By Graeme Peirson (Project scientist in the National Coarse Fish Centre, Environment Agency, Kidderminster
Traditionally, most amateur naturalists and conservation and wildlife bodies have focused upon birds, plants, the more charismatic insect groups such as dragonflies and moths, and mammals, and have overlooked one of our most important and ubiquitous species groups fish. This tendency is high-lighted by the fact that fish are the only species group for which there is no modern UK distribution atlas of the kind familiar to amateur specialists in birds, plants and invertebrates.
Freshwater fish are of considerable importance to society as a whole. Fisheries are of considerable economic value: commercial salmon and eel/elver fisheries in inland waters in England and Wales are thought to be worth up to £4 million annually; however this figure is dwarfed by the total value of recreational fishing which is estimated at £2.7 billion per annum. In addition, the market value of fishing rights is estimated at over £3 billion.
Fish are also of considerable social and cultural importance. Whilst commercial inland fisheries exploiting salmon, eels, and formerly other species for food are in decline in the UK, in historical times they supported distinctive communities in much the same way as marine fisheries have done. Currently, there are approximately three million freshwater recreational anglers in England and Wales, comprising people of all ages and from all walks of life.
Fish species and communities are arguably the best indicators of the well-being of aquatic ecosystems, not just in terms of water quality but water quantity and the physical environment. Fish are relatively long-lived and are mobile, choosing not to occupy waters which might not be lethal to them, but which are nevertheless environmentally degraded.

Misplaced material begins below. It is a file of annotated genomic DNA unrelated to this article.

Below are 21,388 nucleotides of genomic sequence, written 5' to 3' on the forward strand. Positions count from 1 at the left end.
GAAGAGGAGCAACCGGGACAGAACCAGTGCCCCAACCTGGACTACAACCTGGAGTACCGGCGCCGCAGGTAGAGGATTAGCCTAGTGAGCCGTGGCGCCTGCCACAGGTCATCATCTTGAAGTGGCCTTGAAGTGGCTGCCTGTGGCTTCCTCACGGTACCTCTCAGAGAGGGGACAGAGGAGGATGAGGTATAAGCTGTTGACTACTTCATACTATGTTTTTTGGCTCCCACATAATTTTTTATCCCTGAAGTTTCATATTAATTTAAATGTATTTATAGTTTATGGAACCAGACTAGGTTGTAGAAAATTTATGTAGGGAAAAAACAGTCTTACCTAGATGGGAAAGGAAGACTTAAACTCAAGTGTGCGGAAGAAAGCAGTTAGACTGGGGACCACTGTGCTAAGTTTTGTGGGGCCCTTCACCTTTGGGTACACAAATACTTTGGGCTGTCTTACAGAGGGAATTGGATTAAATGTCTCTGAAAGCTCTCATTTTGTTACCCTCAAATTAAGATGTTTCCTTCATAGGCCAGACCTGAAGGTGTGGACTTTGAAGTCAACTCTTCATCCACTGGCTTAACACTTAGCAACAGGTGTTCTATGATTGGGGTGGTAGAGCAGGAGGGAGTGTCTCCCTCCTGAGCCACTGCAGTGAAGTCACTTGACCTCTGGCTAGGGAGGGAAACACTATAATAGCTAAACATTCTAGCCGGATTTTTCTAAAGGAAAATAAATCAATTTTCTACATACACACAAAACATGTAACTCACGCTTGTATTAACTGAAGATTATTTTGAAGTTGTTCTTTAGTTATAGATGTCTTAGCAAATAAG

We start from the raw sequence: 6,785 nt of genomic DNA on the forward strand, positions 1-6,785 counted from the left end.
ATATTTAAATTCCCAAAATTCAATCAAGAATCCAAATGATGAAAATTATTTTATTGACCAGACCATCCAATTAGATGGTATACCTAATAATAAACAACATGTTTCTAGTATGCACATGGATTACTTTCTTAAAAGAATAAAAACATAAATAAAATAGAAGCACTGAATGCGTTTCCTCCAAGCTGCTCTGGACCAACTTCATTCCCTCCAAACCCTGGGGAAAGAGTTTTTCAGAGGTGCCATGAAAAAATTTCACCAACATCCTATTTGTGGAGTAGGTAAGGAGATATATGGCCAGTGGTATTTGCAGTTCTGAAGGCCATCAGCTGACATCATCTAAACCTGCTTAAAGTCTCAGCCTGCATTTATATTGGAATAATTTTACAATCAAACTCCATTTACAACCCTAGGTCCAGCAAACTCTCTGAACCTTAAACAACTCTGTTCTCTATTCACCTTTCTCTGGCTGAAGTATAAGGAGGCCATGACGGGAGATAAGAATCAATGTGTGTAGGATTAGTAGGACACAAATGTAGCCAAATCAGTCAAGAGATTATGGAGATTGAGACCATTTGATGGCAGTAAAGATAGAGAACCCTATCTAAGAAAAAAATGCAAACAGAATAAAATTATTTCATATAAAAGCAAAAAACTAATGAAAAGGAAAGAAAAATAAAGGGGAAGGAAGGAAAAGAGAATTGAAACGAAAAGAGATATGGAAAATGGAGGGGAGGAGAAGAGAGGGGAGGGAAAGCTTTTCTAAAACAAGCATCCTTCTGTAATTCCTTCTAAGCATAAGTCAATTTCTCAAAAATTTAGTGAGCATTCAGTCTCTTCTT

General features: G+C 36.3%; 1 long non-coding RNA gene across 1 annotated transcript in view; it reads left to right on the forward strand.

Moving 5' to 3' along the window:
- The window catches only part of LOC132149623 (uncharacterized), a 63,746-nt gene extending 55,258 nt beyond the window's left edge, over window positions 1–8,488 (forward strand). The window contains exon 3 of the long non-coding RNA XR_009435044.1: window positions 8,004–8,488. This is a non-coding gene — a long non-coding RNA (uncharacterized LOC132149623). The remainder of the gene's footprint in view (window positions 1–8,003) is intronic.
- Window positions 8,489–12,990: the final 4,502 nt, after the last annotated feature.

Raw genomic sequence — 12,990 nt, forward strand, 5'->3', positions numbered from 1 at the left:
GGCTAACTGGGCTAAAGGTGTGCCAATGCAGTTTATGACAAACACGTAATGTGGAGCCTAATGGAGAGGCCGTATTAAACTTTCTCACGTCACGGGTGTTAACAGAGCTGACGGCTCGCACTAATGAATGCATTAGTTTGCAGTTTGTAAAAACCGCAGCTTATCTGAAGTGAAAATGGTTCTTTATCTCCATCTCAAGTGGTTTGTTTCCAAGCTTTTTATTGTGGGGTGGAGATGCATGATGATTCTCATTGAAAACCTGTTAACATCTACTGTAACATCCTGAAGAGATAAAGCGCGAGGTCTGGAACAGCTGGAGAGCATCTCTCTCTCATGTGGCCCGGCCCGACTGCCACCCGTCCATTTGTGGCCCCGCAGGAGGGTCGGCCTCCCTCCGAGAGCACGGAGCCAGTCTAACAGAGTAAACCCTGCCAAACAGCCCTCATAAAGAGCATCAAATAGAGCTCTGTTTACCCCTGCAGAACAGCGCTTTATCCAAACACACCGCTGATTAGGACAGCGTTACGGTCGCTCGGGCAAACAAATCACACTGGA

So why do mainstream conservation interests generally overlook fish? The answer is probably one of perception: normally, fish cannot be seen. Only under clear-water conditions in the height of summer are fish generally apparent and even then not in any detail: the casual observer gains only a tiny insight into complex and exiting world beneath the water surface. Even in the dark icy waters of winter floods the daily battles for survival and supremacy continue unabated. Only the angler has any appreciation of this drama as he uses skill, understanding and experience to present the bait naturally to the feeding fish.
Fish do have considerable conservation value in their own right. 64 species of fish have been recorded in UK fresh and brackish waters. A number of these have been introduced, such as the grass carp (for weed control), rainbow trout (for aquaculture and sport), goldfish (for aquaria and ornamental ponds) and sunbleak (accidentally). 13 species of fish are considered rare or threatened and some, notably the burbot and the common sturgeon, are believed to be extinct in British waters. Fish species and fish communities are under threat from the continuing impacts of pollution, land-use changes, global warming, alien species and over-fishing.
The Environment Agency, in conjunction with CEH (Centre for Ecology and Hydrology) and JNCC (Joint Council for Nature Conservation) are compiling the first fully comprehensive and up-to-date freshwater fish atlas for the UK., utilising datasets from a variety of sources notably the Environment Agency and equivalent bodies in Scotland, Wales and Northern Ireland. The database currently has over 150 000 records. It will be available to the general public via the National Biodiversity Network (NBN) and will also be produced as an attractive hard copy publication during 2002.
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